The race for a vaccine for COVID-19 has also thrown up some names to look out for. Shares of Novo Nordisk and Moderna, for instance, have been standout performers during the current market. The spread of COVID-19 has also created a defining moment for digital health offerings. Many products and services once considered “nice-to-haves” have recently transformed into necessities.
Going forward, we will see much more innovation in this sector from tech giants, governments, and healthcare stakeholders. The biggest deal so far for a US-based digital health company in Q2’20 was telehealth company Amwell‘s $134M round. Amwell has reportedly filed for an IPO later this year, adding to the momentum from the Covid-19 driven surge in demand for telehealth services.
We have already seen stocks of SaaS companies like Zoom go up during the pandemic. In the coming days, Big Tech will play a huge role in our lives and will continue to dominate market headlines as well.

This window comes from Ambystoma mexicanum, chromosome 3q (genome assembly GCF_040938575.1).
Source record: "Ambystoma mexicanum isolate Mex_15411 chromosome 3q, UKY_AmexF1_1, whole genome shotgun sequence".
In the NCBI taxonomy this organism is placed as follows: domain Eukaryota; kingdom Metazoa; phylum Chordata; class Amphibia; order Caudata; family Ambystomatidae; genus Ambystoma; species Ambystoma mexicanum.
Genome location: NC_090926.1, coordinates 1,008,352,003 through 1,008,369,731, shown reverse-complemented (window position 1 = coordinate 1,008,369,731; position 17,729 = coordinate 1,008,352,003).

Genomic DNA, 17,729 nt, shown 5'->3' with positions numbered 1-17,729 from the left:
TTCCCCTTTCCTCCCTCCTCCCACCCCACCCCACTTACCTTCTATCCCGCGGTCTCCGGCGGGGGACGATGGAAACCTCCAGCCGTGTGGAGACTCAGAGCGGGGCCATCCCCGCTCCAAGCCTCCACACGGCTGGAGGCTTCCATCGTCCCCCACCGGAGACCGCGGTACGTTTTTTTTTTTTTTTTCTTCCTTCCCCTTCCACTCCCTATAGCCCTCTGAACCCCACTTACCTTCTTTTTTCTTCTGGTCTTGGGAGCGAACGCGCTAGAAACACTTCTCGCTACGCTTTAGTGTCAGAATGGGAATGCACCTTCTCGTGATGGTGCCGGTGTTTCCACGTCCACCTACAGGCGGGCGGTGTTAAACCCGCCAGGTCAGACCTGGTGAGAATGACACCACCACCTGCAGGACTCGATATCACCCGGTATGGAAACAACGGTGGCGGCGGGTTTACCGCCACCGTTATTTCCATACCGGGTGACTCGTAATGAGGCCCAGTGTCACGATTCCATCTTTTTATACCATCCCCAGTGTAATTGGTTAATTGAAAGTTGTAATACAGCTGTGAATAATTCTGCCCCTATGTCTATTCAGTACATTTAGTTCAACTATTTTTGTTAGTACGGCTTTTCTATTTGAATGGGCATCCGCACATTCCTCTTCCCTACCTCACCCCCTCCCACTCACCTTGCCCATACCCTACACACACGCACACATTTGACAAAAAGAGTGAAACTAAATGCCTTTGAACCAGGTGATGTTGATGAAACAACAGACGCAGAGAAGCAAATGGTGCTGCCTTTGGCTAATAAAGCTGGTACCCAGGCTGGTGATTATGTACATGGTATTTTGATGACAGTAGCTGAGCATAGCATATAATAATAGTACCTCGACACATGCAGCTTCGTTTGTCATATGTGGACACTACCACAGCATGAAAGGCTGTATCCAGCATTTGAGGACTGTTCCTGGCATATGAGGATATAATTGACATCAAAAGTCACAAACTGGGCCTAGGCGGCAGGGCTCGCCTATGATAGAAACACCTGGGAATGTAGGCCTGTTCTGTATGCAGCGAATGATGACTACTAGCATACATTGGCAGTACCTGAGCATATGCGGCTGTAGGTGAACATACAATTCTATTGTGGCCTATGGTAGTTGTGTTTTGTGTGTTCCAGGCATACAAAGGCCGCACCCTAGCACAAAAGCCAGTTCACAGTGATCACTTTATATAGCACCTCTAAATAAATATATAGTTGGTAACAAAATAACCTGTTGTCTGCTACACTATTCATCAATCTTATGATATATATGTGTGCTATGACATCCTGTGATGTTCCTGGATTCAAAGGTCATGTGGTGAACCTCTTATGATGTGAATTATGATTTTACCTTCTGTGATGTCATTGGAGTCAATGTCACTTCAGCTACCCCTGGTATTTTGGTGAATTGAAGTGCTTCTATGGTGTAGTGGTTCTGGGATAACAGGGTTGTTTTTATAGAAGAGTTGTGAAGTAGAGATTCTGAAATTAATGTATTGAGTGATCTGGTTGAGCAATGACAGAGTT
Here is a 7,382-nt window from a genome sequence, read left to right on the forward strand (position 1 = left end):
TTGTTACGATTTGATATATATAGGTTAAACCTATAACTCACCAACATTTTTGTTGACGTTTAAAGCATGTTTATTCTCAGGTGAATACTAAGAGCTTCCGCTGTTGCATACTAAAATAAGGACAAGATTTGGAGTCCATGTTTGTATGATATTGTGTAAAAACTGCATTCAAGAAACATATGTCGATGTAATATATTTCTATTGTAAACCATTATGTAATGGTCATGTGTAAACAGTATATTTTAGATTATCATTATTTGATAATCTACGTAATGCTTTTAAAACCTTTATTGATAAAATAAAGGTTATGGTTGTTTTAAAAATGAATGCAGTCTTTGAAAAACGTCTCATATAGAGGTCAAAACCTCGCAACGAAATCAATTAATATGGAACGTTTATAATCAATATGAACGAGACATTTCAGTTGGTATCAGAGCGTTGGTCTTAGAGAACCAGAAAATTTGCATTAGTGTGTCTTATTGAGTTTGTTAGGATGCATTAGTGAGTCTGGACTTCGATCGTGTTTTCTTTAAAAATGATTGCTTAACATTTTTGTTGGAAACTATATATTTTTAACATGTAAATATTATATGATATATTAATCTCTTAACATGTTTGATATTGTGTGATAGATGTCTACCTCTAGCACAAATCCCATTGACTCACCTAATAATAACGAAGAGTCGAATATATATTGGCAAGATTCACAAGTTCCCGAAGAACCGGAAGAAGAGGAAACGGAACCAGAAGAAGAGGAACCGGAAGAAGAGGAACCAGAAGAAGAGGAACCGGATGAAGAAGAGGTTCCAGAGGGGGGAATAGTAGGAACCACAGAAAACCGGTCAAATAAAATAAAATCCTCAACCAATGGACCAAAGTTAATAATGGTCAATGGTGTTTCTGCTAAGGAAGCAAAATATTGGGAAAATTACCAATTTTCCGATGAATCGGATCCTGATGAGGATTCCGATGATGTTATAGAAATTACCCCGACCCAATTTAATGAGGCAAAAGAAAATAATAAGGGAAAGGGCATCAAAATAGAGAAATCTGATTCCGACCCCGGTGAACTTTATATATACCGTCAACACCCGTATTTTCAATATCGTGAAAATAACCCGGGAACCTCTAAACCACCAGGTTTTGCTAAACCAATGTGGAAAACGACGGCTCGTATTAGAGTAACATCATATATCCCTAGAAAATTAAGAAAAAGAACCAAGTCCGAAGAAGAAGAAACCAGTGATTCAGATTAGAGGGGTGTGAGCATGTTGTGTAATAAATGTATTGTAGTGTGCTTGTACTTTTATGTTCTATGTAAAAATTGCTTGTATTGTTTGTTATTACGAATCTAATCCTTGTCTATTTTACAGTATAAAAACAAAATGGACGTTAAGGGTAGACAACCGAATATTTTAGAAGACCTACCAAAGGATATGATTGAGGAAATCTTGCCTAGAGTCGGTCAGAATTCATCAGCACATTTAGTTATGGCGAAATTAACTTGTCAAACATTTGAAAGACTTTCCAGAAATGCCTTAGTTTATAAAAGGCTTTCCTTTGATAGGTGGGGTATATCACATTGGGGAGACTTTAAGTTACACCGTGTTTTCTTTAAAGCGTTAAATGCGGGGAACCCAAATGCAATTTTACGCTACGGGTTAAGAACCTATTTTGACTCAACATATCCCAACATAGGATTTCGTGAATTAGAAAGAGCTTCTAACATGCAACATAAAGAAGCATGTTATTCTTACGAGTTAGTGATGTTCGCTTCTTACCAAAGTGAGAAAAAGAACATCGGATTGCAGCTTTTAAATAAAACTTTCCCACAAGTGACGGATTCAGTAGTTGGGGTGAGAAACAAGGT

As we enter a new decade, one thing remains certain: cloud adoption will continue to rise as companies embrace flexible models of remote working and consumption. COVID-19 has had a huge impact on the technology sector, affecting supply of raw materials, disrupting the electronics value chain, and causing an inflationary risk on products. More positively, however, the disruption has caused an acceleration of remote working models, and increased focus on evaluating and de-risking the end-to-end value chain. In addition, potential reduction in carbon emissions could result in renewed focus on sustainable practices. With the recent explosion of the Internet of Things (IoT), combined with the increased portability of computing power and AI-driven tools, the world is poised for the growth of ‘edge computing’. Investors should be mindful of the fact that most of this hype is reflected in today’s prices. Even some of the simple growth ratios like the Price to Sales/share ratios have reached historically high levels.
Other Important Factors
While the above gave you a broader perspective of the market trends currently in action, there are some other important factors that we need to be aware of. Below is a list of macro and micro economic themes that we expect to see playing out over the rest of the year:
The COVID-19 shock has created the sharpest global economic contraction since the 1950s; however, most analysts believe the contraction will be short-lived and will be front loaded in nature. Unlike most past global recessions, the current recession is services-led as opposed to manufacturing-led, likely resulting in larger job losses.